Indications for nasogastric tube insertion, the procedure for inserting a nasogastric tube and how to check whether it is in the correct position
Durai, R. et al (2009) Nasogastric tubes 1: insertion technique and confirming position. Nursing Times; 105: 16, early online publication.
This is the first in a two-part unit on nasogastric tube management. It discusses the indications, patient preparation, insertion technique and various methods of confirming the tube’s position. According to the National Patient Safety Agency, 11 deaths and one case of serious harm occurred due to misplaced nasogastric feeding tubes over a two-year period (2003-2005). It is therefore vital for staff inserting these tubes to know both the correct insertion methods and the procedure for verifying their correct intragastric positioning.
Keywords: Nasogastric tube, Insertion, Positioning, Patient safety
Rajaraman Durai, MS, MD, MRCSEd, MRCSGlas, is specialist registrar, general surgery,University Hospital Lewisham;
Ramya Venkatraman, MRCPCH, DCH, is specialist registrar, paediatrics, Royal London Hospital;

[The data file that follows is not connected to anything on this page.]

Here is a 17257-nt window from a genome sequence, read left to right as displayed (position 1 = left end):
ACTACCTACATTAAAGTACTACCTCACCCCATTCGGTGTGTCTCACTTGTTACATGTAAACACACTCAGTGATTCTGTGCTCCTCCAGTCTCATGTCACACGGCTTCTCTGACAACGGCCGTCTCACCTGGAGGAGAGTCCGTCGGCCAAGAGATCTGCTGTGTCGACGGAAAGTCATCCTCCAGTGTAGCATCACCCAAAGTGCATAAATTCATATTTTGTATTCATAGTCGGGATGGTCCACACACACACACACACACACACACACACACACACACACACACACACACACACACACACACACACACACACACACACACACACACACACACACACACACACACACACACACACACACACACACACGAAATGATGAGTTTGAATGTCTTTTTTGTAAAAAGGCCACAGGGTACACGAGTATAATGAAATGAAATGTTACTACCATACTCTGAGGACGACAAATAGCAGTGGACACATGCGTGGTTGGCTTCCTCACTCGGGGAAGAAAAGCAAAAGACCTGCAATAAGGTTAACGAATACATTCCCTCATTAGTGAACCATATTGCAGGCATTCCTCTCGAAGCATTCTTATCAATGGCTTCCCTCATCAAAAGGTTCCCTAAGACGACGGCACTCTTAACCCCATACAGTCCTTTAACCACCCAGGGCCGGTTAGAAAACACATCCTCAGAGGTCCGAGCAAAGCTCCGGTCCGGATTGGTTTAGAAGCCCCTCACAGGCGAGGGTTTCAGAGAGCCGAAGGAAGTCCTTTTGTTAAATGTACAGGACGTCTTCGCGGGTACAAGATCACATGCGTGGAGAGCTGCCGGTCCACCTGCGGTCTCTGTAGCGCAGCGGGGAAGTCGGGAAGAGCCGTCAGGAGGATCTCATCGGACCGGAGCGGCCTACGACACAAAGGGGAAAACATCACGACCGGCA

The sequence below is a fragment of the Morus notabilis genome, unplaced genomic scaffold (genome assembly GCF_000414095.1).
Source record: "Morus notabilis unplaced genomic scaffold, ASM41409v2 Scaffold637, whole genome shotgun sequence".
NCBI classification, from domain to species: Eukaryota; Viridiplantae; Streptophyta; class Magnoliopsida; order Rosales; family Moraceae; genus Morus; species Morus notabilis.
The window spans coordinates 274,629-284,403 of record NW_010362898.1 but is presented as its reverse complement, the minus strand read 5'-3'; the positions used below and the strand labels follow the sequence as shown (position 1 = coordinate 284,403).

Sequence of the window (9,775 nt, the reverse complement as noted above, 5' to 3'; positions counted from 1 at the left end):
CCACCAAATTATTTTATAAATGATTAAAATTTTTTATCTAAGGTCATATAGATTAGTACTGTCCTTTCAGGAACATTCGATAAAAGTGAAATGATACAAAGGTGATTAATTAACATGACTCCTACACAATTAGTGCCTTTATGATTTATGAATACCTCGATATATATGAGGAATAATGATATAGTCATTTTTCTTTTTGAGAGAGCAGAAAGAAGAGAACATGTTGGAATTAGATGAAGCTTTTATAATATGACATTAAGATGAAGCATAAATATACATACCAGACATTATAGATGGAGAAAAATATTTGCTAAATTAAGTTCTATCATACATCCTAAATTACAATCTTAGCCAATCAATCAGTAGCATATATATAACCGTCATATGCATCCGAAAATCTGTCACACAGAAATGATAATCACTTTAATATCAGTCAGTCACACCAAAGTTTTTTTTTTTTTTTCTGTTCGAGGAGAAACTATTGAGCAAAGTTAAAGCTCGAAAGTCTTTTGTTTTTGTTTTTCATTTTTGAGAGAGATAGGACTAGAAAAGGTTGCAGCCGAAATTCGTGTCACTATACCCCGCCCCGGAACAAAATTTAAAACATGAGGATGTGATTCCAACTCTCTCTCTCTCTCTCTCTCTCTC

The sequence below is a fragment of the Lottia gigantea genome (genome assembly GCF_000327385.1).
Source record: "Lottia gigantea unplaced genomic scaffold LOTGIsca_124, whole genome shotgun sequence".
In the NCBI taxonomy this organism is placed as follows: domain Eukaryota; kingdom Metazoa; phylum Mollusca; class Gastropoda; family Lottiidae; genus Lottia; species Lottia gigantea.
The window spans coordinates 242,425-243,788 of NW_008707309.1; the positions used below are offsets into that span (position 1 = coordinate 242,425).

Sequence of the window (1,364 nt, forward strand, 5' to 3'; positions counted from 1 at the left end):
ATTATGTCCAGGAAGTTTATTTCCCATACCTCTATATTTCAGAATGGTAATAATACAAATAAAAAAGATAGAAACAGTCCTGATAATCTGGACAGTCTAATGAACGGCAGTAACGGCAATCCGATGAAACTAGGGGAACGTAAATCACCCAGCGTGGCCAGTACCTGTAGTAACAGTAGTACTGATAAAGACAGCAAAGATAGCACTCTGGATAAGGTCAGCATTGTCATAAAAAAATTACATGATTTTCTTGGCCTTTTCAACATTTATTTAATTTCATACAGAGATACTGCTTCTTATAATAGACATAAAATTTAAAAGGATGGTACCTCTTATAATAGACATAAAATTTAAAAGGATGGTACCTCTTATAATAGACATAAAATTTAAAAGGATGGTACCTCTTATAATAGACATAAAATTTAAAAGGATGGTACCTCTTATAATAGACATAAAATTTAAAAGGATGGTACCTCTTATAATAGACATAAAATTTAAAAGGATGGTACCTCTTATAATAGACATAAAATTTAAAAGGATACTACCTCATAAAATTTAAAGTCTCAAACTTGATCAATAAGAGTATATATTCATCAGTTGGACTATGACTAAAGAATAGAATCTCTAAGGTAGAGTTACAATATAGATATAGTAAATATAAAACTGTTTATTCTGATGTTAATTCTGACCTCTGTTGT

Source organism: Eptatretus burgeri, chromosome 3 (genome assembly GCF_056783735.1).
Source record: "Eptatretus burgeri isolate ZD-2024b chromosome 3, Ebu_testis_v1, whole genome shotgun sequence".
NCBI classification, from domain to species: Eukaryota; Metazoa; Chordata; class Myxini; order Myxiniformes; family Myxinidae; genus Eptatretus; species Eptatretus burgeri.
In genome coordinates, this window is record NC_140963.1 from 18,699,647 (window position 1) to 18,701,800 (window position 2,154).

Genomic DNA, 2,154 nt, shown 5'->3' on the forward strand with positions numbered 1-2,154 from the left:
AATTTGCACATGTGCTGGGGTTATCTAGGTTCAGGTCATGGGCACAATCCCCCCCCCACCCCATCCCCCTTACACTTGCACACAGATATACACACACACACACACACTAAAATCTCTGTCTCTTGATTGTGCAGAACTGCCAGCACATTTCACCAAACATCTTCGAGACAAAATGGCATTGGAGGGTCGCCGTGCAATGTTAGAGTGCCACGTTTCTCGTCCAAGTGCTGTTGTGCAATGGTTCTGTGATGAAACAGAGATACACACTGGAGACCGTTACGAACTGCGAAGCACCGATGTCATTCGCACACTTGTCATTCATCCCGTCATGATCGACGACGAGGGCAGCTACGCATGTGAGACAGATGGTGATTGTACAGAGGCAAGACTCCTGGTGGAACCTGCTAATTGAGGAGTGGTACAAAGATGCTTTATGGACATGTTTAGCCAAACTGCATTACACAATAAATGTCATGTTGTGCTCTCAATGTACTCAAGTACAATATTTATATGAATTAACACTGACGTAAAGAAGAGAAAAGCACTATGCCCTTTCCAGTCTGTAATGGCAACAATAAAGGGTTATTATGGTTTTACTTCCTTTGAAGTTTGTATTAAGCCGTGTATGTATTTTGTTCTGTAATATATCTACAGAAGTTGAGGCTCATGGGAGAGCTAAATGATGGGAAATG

Philip C.H. Ng, MD, FRCS, is consultant surgeon, University Hospital Lewisham.
- Know the correct technique for inserting nasogastric tubes.
- Understand the principles behind various methods of verifying the correct intragastric position of the tubes.
A nasogastric (NG) tube is a long polyurethane or silicone tube that is passed through the nasal passages via the oesophagus into the stomach. They are commonly inserted in surgical practice for various reasons.
According to the National Patient Safety Agency (2005a), 11 deaths and one case of serious harm occurred over a two-year period because NG feeding tubes had been misplaced.
Nasogastric tubes are inserted by nurses, junior doctors and sometimes by anaesthetists in theatre. It is vital that staff inserting them know the correct insertion technique as well as the procedure for verifying their correct positioning. This article reviews the indications for NG tubes and the benefits and risks associated with their use, and explains the correct method of insertion, as well as how to verify their correct intragastric positioning.